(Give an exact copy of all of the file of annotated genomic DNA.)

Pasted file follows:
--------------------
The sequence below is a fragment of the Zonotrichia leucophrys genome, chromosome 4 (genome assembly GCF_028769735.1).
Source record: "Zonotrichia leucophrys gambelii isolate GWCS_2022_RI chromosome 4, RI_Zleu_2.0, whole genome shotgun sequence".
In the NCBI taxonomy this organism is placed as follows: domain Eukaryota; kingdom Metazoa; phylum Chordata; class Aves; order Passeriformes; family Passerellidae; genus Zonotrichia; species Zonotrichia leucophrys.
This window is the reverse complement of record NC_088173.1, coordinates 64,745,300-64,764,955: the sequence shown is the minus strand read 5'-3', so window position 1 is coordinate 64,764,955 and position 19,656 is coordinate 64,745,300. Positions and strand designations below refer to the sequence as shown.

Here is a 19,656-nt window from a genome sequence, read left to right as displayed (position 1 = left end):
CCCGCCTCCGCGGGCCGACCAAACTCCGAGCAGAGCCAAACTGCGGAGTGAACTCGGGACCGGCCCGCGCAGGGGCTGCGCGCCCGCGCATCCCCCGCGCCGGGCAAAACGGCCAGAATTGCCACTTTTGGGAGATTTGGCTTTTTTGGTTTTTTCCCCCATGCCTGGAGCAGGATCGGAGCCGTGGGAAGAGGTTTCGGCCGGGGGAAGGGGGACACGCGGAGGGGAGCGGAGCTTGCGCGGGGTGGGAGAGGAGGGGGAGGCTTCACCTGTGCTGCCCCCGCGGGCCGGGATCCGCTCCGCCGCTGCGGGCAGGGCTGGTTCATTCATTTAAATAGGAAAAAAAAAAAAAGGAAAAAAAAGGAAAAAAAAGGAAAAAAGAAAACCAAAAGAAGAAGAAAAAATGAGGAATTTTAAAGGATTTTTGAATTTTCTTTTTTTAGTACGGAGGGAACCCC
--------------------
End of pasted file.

The sequence below is a fragment of the Zonotrichia leucophrys genome, chromosome 4 (genome assembly GCF_028769735.1).
Source record: "Zonotrichia leucophrys gambelii isolate GWCS_2022_RI chromosome 4, RI_Zleu_2.0, whole genome shotgun sequence".
In the NCBI taxonomy this organism is placed as follows: domain Eukaryota; kingdom Metazoa; phylum Chordata; class Aves; order Passeriformes; family Passerellidae; genus Zonotrichia; species Zonotrichia leucophrys.
This window is the reverse complement of record NC_088173.1, coordinates 64,745,300-64,764,955: the sequence shown is the minus strand read 5'-3', so window position 1 is coordinate 64,764,955 and position 19,656 is coordinate 64,745,300. Positions and strand designations below refer to the sequence as shown.

Here is a 19,656-nt window from a genome sequence, read left to right as displayed (position 1 = left end):
CCCGCCTCCGCGGGCCGACCAAACTCCGAGCAGAGCCAAACTGCGGAGTGAACTCGGGACCGGCCCGCGCAGGGGCTGCGCGCCCGCGCATCCCCCGCGCCGGGCAAAACGGCCAGAATTGCCACTTTTGGGAGATTTGGCTTTTTTGGTTTTTTCCCCCATGCCTGGAGCAGGATCGGAGCCGTGGGAAGAGGTTTCGGCCGGGGGAAGGGGGACACGCGGAGGGGAGCGGAGCTTGCGCGGGGTGGGAGAGGAGGGGGAGGCTTCACCTGTGCTGCCCCCGCGGGCCGGGATCCGCTCCGCCGCTGCGGGCAGGGCTGGTTCATTCATTTAAATAGGAAAAAAAAAAAAAGGAAAAAAAAGGAAAAAAAAGGAAAAAAGAAAACCAAAAGAAGAAGAAAAAATGAGGAATTTTAAAGGATTTTTGAATTTTCTTTTTTTAGTACGGAGGGAACCCC